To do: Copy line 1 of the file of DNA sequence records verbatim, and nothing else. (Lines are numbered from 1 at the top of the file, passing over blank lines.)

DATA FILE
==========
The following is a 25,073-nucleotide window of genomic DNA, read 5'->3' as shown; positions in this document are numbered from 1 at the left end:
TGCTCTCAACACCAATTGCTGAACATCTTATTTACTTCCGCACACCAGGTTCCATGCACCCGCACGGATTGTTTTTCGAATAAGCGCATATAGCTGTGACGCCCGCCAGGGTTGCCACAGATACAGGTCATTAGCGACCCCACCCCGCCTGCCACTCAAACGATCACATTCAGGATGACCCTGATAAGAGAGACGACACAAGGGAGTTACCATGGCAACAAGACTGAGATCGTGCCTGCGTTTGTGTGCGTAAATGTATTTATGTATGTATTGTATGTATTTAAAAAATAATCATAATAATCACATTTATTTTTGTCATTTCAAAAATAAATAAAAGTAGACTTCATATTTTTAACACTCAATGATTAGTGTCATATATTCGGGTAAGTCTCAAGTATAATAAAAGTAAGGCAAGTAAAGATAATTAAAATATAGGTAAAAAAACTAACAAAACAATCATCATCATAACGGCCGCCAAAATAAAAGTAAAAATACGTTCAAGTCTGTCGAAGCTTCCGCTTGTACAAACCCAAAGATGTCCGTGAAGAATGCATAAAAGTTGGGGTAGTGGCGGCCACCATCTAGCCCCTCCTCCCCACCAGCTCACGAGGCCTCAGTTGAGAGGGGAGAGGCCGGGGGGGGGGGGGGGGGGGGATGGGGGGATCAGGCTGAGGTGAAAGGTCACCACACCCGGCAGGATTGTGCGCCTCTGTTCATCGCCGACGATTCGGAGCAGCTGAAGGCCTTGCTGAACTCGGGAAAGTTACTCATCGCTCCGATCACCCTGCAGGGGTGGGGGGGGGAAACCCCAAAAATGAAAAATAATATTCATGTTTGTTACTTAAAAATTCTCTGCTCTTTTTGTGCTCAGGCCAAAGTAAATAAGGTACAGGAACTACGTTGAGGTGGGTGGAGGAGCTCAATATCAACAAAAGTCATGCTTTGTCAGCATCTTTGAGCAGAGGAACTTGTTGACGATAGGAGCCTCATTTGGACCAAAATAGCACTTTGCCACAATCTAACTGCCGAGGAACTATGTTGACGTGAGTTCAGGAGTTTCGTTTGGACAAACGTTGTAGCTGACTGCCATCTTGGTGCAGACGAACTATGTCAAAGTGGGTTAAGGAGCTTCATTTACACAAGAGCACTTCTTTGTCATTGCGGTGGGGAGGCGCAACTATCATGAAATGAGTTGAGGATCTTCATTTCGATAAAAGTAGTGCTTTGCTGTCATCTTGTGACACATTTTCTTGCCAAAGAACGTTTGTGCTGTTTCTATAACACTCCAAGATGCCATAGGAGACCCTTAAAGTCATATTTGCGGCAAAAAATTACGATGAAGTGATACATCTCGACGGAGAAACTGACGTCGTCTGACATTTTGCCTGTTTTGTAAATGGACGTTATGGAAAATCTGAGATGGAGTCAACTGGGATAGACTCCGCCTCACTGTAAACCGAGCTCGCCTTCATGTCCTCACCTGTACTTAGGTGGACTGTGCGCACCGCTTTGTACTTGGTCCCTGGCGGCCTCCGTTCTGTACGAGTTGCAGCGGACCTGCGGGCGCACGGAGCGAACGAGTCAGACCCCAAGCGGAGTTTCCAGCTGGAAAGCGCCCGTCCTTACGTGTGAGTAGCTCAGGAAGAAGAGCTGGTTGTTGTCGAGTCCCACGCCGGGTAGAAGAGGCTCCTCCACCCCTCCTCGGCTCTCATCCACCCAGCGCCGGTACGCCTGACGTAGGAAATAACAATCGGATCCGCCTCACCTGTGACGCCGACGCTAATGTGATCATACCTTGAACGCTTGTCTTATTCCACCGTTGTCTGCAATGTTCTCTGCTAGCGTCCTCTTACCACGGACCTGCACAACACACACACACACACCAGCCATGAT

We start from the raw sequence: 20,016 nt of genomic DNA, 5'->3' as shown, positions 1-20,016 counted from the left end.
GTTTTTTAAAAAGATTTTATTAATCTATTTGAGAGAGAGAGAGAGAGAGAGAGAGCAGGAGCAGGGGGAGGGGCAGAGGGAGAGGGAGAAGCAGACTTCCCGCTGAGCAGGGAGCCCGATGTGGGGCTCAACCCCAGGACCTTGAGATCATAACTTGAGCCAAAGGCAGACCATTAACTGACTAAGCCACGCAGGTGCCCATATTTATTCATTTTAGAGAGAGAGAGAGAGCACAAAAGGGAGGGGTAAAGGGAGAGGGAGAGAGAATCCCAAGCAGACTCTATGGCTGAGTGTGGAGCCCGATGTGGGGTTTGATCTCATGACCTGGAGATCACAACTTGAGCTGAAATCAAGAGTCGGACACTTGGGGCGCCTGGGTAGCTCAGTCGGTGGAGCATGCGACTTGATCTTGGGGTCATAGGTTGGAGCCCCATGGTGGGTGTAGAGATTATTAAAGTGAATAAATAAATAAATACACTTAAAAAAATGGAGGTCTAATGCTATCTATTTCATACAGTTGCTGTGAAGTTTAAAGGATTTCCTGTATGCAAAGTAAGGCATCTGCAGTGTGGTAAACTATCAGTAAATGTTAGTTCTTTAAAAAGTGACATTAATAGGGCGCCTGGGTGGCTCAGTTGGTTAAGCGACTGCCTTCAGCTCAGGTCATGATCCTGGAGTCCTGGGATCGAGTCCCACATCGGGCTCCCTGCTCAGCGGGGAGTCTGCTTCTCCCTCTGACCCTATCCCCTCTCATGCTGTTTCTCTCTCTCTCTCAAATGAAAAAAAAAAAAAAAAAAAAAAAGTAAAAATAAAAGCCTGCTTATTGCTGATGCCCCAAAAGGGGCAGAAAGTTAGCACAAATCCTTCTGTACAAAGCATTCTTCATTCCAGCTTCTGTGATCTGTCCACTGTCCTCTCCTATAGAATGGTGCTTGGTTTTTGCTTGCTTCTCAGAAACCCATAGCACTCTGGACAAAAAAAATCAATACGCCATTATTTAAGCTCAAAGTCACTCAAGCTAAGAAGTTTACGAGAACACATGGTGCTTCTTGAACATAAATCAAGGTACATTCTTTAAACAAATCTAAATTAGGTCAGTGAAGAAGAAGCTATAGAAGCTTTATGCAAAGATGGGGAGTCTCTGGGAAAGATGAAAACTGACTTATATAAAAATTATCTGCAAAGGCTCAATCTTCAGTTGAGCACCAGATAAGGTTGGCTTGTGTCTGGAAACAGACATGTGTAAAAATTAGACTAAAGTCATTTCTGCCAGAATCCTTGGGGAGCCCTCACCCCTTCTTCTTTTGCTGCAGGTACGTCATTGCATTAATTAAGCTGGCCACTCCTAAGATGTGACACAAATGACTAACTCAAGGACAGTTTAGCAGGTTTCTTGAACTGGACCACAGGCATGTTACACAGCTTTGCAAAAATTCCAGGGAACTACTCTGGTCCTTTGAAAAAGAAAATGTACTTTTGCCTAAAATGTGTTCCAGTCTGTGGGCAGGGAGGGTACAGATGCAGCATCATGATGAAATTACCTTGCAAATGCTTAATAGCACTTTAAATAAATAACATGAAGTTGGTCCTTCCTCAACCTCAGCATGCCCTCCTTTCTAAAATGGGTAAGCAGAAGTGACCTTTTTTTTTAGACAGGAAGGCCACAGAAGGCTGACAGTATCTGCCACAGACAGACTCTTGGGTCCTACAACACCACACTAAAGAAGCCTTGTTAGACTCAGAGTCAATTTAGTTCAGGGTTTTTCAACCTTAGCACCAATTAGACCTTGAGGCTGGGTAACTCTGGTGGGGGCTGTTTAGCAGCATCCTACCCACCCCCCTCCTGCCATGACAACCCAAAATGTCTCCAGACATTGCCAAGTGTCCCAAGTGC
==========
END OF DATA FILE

The following is a 25,073-nucleotide window of genomic DNA, read 5'->3' as shown; positions in this document are numbered from 1 at the left end: